@Lynn1109 Just some advice about replying to guest reviews. Remember that the responses are for future guests: the guest who left the review will likely never see it. Other guests can't see what star ratings you received from any particular guest, so don't mention it in your response. If there is anything they wrote in the body of the review that you feel that you should address - safety issues, cleanliness, etc. - mention that, sure, so future guests have some context/your side of the story.
The response that you left regarding the guest who gave you lower stars on value isn't ideal. Value is a very silly category and doesn't contribute to your Superhost stats anyways... it's really pretty meaningless and open to interpretation.
@Lynn1109 you will allow 10 people at $291 a night. That is $29 per person. You are not going to get fantastic guests who only pay that much. I suggest a much lower guest count and a higher nightly price over the number of individuals who you are actually targeting. Our house can sleep 6 but we limit our place to 4 guests with a nominal additional charge per night over 2. We still occasionally have the stray booking who refuses to pay that or adds more people than we want. We ALWAYS mention that in the review. "So and so was great, but future hosts may want to verify the actual guest count prior to the stay as we noticed additional individuals beyond our capacity limit."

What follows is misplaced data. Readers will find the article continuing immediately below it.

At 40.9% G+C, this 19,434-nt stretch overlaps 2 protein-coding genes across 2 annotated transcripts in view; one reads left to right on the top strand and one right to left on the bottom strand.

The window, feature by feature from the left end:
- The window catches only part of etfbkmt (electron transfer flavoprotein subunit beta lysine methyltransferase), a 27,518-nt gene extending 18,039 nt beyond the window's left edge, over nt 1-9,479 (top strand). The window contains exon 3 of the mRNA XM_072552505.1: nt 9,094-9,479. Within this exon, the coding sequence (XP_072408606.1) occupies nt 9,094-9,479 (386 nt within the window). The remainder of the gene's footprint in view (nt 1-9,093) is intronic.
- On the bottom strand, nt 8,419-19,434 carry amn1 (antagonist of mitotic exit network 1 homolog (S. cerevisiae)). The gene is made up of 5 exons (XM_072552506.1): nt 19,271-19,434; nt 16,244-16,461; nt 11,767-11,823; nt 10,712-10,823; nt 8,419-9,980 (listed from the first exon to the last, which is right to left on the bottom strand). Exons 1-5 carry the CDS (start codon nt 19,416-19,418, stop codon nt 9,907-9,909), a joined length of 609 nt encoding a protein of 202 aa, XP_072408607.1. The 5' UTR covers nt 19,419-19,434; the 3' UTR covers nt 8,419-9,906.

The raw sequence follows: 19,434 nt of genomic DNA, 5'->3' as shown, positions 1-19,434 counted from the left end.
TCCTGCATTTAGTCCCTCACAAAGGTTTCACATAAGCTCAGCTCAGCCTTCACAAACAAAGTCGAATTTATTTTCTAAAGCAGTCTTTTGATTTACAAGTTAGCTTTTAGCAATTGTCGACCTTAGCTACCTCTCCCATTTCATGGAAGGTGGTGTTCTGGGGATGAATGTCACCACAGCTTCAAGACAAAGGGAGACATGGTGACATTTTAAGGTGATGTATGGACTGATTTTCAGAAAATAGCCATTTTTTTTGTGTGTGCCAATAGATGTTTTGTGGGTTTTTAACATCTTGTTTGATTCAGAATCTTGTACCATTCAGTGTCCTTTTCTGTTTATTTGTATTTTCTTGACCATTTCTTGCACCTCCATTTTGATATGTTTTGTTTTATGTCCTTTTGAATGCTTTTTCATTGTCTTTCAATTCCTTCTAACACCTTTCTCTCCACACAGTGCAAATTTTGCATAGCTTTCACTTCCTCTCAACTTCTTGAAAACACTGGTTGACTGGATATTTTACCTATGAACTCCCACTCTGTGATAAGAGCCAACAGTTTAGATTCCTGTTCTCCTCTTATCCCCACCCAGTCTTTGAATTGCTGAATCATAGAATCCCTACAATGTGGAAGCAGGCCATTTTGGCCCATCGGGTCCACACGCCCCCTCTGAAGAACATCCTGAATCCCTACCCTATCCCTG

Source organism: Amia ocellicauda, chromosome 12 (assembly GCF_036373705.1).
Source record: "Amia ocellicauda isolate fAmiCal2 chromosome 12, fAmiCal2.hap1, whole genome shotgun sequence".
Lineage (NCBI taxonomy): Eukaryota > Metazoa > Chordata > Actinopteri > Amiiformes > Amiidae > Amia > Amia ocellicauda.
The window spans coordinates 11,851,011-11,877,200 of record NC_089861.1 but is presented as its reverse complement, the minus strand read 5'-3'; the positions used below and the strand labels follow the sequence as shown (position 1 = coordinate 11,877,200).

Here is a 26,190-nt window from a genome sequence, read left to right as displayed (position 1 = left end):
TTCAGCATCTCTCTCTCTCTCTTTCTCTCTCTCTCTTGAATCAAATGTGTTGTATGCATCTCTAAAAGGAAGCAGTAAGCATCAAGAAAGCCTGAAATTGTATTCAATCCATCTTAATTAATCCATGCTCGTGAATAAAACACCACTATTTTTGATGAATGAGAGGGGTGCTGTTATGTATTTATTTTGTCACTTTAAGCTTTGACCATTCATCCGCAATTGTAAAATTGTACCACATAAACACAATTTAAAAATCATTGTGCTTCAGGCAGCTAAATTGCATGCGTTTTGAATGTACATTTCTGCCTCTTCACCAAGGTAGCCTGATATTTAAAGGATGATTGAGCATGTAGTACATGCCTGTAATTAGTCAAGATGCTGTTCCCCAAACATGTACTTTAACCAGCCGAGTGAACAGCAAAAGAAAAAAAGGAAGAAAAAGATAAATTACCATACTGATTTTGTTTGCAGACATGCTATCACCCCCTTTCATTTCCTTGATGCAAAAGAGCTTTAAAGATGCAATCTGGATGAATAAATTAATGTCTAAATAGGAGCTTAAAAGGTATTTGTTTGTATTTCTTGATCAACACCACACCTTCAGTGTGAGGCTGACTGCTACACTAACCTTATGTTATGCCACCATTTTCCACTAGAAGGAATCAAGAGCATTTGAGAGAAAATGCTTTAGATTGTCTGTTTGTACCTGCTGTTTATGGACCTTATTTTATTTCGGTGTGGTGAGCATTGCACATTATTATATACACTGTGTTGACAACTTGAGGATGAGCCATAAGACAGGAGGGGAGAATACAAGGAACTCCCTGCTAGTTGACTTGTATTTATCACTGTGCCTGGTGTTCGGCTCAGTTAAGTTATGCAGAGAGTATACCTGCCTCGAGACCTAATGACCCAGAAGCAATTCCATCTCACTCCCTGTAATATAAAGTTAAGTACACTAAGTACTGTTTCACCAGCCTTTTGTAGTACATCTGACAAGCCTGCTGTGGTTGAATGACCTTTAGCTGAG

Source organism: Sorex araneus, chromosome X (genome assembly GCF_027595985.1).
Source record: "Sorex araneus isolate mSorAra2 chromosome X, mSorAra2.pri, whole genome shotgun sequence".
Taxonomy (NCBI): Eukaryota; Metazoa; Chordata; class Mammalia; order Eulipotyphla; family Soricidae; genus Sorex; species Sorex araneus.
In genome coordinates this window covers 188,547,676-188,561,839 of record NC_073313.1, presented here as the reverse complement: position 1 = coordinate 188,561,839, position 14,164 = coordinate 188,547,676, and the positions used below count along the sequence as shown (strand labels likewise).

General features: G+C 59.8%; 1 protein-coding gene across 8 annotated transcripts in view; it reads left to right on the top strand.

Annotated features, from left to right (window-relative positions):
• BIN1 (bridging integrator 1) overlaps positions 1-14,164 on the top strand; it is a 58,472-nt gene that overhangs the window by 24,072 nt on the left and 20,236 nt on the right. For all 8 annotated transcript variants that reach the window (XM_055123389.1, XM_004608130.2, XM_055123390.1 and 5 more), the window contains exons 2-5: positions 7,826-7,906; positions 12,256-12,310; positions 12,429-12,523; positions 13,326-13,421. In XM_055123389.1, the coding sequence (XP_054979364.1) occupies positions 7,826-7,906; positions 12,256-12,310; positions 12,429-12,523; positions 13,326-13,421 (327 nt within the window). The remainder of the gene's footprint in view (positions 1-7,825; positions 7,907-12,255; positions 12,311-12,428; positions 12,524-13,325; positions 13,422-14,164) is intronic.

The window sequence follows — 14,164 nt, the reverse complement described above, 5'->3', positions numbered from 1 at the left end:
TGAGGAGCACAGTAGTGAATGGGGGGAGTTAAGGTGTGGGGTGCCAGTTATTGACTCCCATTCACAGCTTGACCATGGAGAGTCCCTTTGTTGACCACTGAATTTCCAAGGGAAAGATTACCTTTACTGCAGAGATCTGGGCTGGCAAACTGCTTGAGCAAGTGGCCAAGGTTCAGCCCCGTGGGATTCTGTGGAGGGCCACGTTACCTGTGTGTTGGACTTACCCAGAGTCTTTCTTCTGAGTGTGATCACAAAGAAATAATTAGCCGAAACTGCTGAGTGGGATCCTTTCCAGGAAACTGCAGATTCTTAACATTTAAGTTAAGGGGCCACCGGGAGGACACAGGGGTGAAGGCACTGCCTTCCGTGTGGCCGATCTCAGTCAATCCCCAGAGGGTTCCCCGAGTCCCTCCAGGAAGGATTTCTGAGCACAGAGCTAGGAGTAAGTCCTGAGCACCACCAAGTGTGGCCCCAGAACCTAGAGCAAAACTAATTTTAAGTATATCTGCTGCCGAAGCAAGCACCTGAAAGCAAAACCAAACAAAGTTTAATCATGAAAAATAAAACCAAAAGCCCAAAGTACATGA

We also took off mention of sofas or air mattresses after it was clear that these were giving the message that we allow extra people. Our dining table has 4 seats and that is another visual cue that we can only comfortably host that many guests.
We also ask before check in "Just verifying that your guest numbers have not changed from your original booking. You have a reservation for 2 adults. Is that still accurate?" If they say "oh we are adding our friends" I ask them to go in and send an alteration request.
Pull-out sofas are not beds ... Pull-out sofas are intended for that unregistered friend who doesn't feel like driving home or that last-minute addition who can "come along and sleep on the couch." I think hosts who have high guest counts and advertise unlimited pull-outs/couches/air mattresses are continuously going to run into this problem.
@Emilia42 absolutely. We don't advertise sofas or air mattresses and we still run into people who just know we can fit extra guests. Maybe we could but we don't WANT them. Nor do we want to send the signal that we are okay with that. So we only list the actual beds in the space.